Faculty profile: Naren Peddibhotla

Naren Peddibhotla

The landscape of commerce changes every day, and that change has been moving at lightning speed since the advent of the Internet and e-commerce. It’s a world that Naren Peddibhotla, assistant professor of technology management, knows well. After a decade in sales, marketing and other professional pursuits in the business world, Peddibhotla is now devoted to teaching and research in the area of how information technology can help a company succeed. After earning an MBA from the Indian Institute of Management in Calcutta and a Ph.D. from the University of Minnesota, he joined the Utica campus faculty in 2007. His research interests include the evolving world of commerce and how the interactivity of company and user is changing not only how people browse and buy, but how e-commerce sites market to each specific user.

“I look at the human factors and issues,” he says. “Why do people contribute to or write reviews for sites like Amazon, Best Buy, etc.? That research includes the value of user reviews on business sites. It’s not just about boxes, cables and technology, but how people use those things in organizations. It’s about what drives people to review things on e-commerce sites.”

On one hand, shopping has changed because of the new way in which we buy and sell services. On the other hand, Peddibhotla says, nothing has changed. One of the key factors to a successful business, whether a store is bricks-and-mortar or online, is providing value to a customer. Service providers and sellers need to know what their customers want, he says, a characteristic that cuts across information technology marketing and is the key to any business doing well.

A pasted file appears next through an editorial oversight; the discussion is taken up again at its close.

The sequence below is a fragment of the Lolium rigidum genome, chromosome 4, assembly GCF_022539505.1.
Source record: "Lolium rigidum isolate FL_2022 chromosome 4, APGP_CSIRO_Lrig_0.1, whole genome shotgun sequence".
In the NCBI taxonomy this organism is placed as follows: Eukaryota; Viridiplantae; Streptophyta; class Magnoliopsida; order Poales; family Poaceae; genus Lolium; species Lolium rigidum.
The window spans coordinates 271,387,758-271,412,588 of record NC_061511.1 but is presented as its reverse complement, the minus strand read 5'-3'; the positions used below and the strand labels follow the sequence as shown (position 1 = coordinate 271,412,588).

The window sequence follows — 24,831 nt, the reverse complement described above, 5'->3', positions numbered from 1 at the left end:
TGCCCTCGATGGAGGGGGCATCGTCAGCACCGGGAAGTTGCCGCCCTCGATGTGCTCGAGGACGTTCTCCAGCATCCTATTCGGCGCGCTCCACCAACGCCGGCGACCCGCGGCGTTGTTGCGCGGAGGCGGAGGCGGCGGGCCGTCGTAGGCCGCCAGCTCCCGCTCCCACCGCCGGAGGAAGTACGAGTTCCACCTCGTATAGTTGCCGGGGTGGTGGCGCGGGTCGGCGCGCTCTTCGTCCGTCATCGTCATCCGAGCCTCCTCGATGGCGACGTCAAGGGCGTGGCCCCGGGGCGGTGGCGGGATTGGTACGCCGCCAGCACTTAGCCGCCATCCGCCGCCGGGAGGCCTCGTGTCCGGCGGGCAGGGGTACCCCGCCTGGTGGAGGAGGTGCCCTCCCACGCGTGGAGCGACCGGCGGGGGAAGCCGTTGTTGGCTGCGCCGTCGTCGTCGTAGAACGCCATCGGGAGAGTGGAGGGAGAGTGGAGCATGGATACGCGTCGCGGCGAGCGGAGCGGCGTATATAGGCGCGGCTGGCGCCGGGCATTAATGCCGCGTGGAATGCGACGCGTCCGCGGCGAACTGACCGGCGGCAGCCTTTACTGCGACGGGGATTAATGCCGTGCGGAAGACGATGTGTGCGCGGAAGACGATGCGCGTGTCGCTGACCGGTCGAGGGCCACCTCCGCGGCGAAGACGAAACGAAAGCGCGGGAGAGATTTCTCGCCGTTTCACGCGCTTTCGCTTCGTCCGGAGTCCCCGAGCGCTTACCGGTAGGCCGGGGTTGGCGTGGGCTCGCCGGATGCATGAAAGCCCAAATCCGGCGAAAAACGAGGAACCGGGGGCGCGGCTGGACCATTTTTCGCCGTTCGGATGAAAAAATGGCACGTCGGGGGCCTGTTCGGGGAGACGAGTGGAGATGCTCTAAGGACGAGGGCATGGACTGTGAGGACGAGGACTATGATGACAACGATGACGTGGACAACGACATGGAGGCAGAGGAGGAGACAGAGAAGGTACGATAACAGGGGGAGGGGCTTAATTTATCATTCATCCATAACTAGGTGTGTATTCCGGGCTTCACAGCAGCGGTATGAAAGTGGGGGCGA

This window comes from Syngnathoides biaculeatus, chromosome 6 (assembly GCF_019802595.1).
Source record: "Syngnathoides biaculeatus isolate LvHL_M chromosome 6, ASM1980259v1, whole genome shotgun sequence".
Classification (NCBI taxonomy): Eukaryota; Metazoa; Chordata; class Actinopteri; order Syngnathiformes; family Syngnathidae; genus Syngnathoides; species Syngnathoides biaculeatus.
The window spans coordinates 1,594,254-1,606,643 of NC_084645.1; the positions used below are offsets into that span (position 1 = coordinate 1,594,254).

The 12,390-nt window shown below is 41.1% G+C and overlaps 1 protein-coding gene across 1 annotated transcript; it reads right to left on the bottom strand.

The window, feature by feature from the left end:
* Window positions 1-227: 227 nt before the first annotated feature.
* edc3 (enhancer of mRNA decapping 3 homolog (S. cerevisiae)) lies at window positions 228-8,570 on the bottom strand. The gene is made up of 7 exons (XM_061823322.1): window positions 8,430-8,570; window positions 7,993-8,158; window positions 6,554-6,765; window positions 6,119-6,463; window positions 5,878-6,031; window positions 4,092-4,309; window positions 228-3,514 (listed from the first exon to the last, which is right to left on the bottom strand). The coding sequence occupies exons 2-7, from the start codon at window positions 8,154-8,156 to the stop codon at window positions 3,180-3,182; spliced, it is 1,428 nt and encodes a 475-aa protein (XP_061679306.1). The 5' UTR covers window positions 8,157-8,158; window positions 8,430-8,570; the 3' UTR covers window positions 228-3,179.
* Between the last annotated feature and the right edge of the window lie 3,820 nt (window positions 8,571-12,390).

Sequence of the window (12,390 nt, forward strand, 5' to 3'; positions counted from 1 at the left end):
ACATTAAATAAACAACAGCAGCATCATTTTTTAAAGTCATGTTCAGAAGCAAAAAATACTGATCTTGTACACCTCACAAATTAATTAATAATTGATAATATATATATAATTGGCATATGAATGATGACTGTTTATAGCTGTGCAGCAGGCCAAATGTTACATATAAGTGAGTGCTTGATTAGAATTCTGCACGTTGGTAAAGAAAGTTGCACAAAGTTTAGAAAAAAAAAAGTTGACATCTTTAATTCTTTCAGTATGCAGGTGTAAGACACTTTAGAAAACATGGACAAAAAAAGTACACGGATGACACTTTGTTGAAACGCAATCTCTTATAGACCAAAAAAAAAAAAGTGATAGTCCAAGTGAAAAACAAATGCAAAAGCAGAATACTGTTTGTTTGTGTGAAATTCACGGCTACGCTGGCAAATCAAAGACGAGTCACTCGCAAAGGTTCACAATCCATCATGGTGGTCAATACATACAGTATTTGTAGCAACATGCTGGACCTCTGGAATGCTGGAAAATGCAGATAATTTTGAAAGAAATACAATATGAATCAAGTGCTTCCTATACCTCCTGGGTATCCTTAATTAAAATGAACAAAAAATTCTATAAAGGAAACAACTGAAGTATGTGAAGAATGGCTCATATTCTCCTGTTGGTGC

When you shop on sites like amazon.com, you may notice the site making recommendations to you based on items you purchased or viewed earlier. Or you may have been to other websites where you’ve been shown advertisements for items you’ve looked at in the past on sites like Amazon or Barnes and Noble. According to Peddibhotla, this approach is an attempt at e-commerce sites to try and replicate the personalization in the small, local stores of yesteryear.

“Look at amazon.com in comparison to a small-town bookstore. The small bookstore owner may know what you like if you’re a regular customer and may suggest things for you to purchase. Amazon is using technology and reviews to replicate that experience for you. They are looking at what web pages customers click on and try to predict what type of products a customer may buy.”

However, when you go beyond the technology and marketing, Peddibhotla says he wants students to learn problem-solving and communication skills that help them not just in the classroom or the board room, but throughout life.

“That’s not unique to just my classes. Students should go out into the world with a string of problem-solving skills,” he says. “No matter what major or occupation, you have to communicate your case with logic, data, justified arguments to your peers, subordinates and superiors.”

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